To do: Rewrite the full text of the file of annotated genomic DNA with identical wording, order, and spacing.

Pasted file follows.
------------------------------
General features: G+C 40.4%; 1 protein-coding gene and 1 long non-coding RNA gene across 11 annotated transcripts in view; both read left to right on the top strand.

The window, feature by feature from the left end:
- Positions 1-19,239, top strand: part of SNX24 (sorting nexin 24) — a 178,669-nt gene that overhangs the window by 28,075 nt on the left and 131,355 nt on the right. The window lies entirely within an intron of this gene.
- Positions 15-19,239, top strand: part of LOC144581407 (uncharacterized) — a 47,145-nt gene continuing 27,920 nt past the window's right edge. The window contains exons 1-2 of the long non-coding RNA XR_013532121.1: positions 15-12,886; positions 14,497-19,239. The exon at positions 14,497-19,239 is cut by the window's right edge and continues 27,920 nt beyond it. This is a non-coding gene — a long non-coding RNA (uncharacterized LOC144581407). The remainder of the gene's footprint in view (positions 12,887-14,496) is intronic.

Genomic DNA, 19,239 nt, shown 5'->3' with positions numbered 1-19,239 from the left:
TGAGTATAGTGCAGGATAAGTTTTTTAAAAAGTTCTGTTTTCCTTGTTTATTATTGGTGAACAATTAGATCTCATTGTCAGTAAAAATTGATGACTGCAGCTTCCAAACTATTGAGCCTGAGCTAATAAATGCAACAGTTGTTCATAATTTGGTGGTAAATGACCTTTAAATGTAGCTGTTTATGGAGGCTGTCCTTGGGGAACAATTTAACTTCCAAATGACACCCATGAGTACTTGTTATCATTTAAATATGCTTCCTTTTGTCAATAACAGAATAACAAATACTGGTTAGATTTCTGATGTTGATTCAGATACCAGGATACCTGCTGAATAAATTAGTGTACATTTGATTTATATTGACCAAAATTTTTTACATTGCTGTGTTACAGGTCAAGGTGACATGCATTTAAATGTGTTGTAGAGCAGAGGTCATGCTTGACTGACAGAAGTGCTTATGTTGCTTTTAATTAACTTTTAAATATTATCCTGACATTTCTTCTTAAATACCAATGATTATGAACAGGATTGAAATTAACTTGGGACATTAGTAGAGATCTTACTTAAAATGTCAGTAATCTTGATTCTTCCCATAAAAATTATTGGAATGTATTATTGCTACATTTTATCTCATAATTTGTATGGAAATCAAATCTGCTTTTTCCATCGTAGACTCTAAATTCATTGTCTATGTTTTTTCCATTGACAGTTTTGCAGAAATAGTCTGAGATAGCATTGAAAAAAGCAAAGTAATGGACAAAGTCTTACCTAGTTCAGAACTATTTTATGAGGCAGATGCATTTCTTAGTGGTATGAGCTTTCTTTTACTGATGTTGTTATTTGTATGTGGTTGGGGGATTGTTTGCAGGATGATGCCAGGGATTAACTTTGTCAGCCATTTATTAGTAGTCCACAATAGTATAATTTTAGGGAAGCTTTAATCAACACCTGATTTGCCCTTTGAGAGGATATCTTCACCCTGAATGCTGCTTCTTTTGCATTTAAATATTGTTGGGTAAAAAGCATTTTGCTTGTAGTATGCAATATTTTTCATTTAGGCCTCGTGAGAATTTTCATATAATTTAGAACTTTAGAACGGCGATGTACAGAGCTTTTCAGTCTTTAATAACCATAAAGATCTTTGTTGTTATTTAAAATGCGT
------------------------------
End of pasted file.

General features: G+C 40.4%; 1 protein-coding gene and 1 long non-coding RNA gene across 11 annotated transcripts in view; both read left to right on the top strand.

The window, feature by feature from the left end:
- Positions 1-19,239, top strand: part of SNX24 (sorting nexin 24) — a 178,669-nt gene that overhangs the window by 28,075 nt on the left and 131,355 nt on the right. The window lies entirely within an intron of this gene.
- Positions 15-19,239, top strand: part of LOC144581407 (uncharacterized) — a 47,145-nt gene continuing 27,920 nt past the window's right edge. The window contains exons 1-2 of the long non-coding RNA XR_013532121.1: positions 15-12,886; positions 14,497-19,239. The exon at positions 14,497-19,239 is cut by the window's right edge and continues 27,920 nt beyond it. This is a non-coding gene — a long non-coding RNA (uncharacterized LOC144581407). The remainder of the gene's footprint in view (positions 12,887-14,496) is intronic.

Genomic DNA, 19,239 nt, shown 5'->3' with positions numbered 1-19,239 from the left:
TGAGTATAGTGCAGGATAAGTTTTTTAAAAAGTTCTGTTTTCCTTGTTTATTATTGGTGAACAATTAGATCTCATTGTCAGTAAAAATTGATGACTGCAGCTTCCAAACTATTGAGCCTGAGCTAATAAATGCAACAGTTGTTCATAATTTGGTGGTAAATGACCTTTAAATGTAGCTGTTTATGGAGGCTGTCCTTGGGGAACAATTTAACTTCCAAATGACACCCATGAGTACTTGTTATCATTTAAATATGCTTCCTTTTGTCAATAACAGAATAACAAATACTGGTTAGATTTCTGATGTTGATTCAGATACCAGGATACCTGCTGAATAAATTAGTGTACATTTGATTTATATTGACCAAAATTTTTTACATTGCTGTGTTACAGGTCAAGGTGACATGCATTTAAATGTGTTGTAGAGCAGAGGTCATGCTTGACTGACAGAAGTGCTTATGTTGCTTTTAATTAACTTTTAAATATTATCCTGACATTTCTTCTTAAATACCAATGATTATGAACAGGATTGAAATTAACTTGGGACATTAGTAGAGATCTTACTTAAAATGTCAGTAATCTTGATTCTTCCCATAAAAATTATTGGAATGTATTATTGCTACATTTTATCTCATAATTTGTATGGAAATCAAATCTGCTTTTTCCATCGTAGACTCTAAATTCATTGTCTATGTTTTTTCCATTGACAGTTTTGCAGAAATAGTCTGAGATAGCATTGAAAAAAGCAAAGTAATGGACAAAGTCTTACCTAGTTCAGAACTATTTTATGAGGCAGATGCATTTCTTAGTGGTATGAGCTTTCTTTTACTGATGTTGTTATTTGTATGTGGTTGGGGGATTGTTTGCAGGATGATGCCAGGGATTAACTTTGTCAGCCATTTATTAGTAGTCCACAATAGTATAATTTTAGGGAAGCTTTAATCAACACCTGATTTGCCCTTTGAGAGGATATCTTCACCCTGAATGCTGCTTCTTTTGCATTTAAATATTGTTGGGTAAAAAGCATTTTGCTTGTAGTATGCAATATTTTTCATTTAGGCCTCGTGAGAATTTTCATATAATTTAGAACTTTAGAACGGCGATGTACAGAGCTTTTCAGTCTTTAATAACCATAAAGATCTTTGTTGTTATTTAAAATGCGT